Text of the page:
Agricultural economists at Kansas State University are reporting findings of a study on animal traceability systems, indicating that the industry is still searching for the sweet spot between tracking animals and making that profitable for producers.
“When we think about traceability, program designers with the U.S. Department of Agriculture are concerned about decreasing our response time to diseases and preventing losses, but those in the cattle industry are concerned about making money,” said James Mitchell, a doctoral student in Kansas State’s department of agricultural economics. “So, you have this conflicting story of trying to make an effective traceability program but also trying to incentivize people to use this program, because for animal traceability to be effective, you need high enrollment of animals and producers.”
Mitchell, along with agricultural economists Glynn Tonsor at Kansas State and Lee Schulz at Iowa State University, surveyed producers to further understand what it would take to increase their participation in public or private traceability programs.
Mitchell said, “We looked at what kind of premium a cow/calf producer is going to need to adopt this kind of program, and is that premium even feasible for a feedlot to pay to receive cattle with that same form of traceability?”
Other studies established that cost is central to the success of a traceability program, but Tonsor noted that the benefits to producers are less certain.
“For some producers, there are some clear managerial or marketing benefits,” he said. “There is some probability that we will have an animal health event (at some point) that we need that info on and so forth, but in general, the benefit of these systems are less known and certain than the costs.”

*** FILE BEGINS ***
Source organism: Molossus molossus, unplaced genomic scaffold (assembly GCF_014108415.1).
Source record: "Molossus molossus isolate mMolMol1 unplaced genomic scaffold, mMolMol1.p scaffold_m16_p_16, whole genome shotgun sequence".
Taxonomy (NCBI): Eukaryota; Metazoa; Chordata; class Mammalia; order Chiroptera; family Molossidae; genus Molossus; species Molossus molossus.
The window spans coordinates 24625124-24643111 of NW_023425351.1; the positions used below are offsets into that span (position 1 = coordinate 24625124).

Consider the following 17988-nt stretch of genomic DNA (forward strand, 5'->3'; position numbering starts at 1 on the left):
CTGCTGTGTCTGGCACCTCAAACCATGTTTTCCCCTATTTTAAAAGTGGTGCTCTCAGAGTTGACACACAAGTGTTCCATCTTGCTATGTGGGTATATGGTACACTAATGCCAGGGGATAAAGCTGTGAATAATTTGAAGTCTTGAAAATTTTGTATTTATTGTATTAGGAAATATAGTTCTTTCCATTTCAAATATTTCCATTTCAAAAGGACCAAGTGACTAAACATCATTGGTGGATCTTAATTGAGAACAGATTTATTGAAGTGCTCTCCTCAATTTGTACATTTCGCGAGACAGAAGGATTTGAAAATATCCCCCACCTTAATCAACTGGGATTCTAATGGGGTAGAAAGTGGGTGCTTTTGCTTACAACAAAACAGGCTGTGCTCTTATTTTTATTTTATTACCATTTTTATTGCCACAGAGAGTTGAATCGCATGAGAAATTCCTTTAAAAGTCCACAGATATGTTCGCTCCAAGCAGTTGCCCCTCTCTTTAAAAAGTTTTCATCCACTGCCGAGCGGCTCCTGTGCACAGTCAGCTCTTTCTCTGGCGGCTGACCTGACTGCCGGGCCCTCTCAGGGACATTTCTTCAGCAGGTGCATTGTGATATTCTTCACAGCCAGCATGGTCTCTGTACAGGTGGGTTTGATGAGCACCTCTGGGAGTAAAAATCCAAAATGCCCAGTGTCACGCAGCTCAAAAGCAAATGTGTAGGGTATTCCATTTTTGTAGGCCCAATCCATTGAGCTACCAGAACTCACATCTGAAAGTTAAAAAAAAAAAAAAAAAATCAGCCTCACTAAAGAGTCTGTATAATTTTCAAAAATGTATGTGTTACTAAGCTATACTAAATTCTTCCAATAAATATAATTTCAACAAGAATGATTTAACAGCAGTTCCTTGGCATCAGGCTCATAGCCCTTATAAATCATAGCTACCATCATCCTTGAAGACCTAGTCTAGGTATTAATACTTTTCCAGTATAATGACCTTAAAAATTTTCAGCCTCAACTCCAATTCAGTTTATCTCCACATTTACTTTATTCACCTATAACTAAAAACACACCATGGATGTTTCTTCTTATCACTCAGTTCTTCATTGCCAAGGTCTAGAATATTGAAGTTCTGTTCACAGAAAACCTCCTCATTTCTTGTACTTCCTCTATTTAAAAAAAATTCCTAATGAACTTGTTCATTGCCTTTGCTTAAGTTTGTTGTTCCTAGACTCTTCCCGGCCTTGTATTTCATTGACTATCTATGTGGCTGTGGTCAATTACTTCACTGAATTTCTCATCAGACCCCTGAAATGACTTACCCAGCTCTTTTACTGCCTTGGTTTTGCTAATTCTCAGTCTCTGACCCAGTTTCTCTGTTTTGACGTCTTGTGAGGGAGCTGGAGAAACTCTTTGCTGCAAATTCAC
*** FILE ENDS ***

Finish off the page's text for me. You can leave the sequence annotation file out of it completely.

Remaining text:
Because of this, Tonsor said it shouldn’t be surprising that the cost of participating has a bigger marginal impact on participating than what has been presented as the benefits: higher cattle prices.
Mitchell said sellers will be more sensitive to the cost of implementing a system, while livestock buyers are more sensitive to how much more they will have to pay to receive animals with some form of traceability.
“When we think about sellers, that’s not entirely surprising, because the cost of implementing a traceability program is more than the physical cost of purchasing a tag and implementing a tag,” he said. “That could include changes in how you manage animals or changes in your recordkeeping system or how you process animals. Cost is a very important aspect for those who are making that first adoption decision.”
For buyers, Mitchell said procuring cattle with traceability is the direct cost of participating, but there are also other costs for buyers, such as replacing missing tags when animals arrive at the feedlot, that were not directly considered in the study.
The economists evaluated systems that varied in how they would be managed, including those fully managed by the federal government, fully managed by private entities or some combination of the two.
“We do not anticipate that producers, whether they are a cow/calf or feeder cattle seller or a feeder cattle buyer, are going to view those the same,” Tonsor said. “Some have strong preferences toward a strong role for private industry or maybe a partnership or whatever.”
He added that, for some producers, there may be a trade-off between higher-cost traceability systems and getting the managing entity that they are most comfortable with.
“Those are the cool kind of trade-offs that we’re trying to get at here to better inform the likelihood of voluntary participation in traceability markets going forward,” he said.
The study was funded by a grant from USDA. The full results will be published soon as part of Mitchell’s work toward a doctoral degree at Kansas State.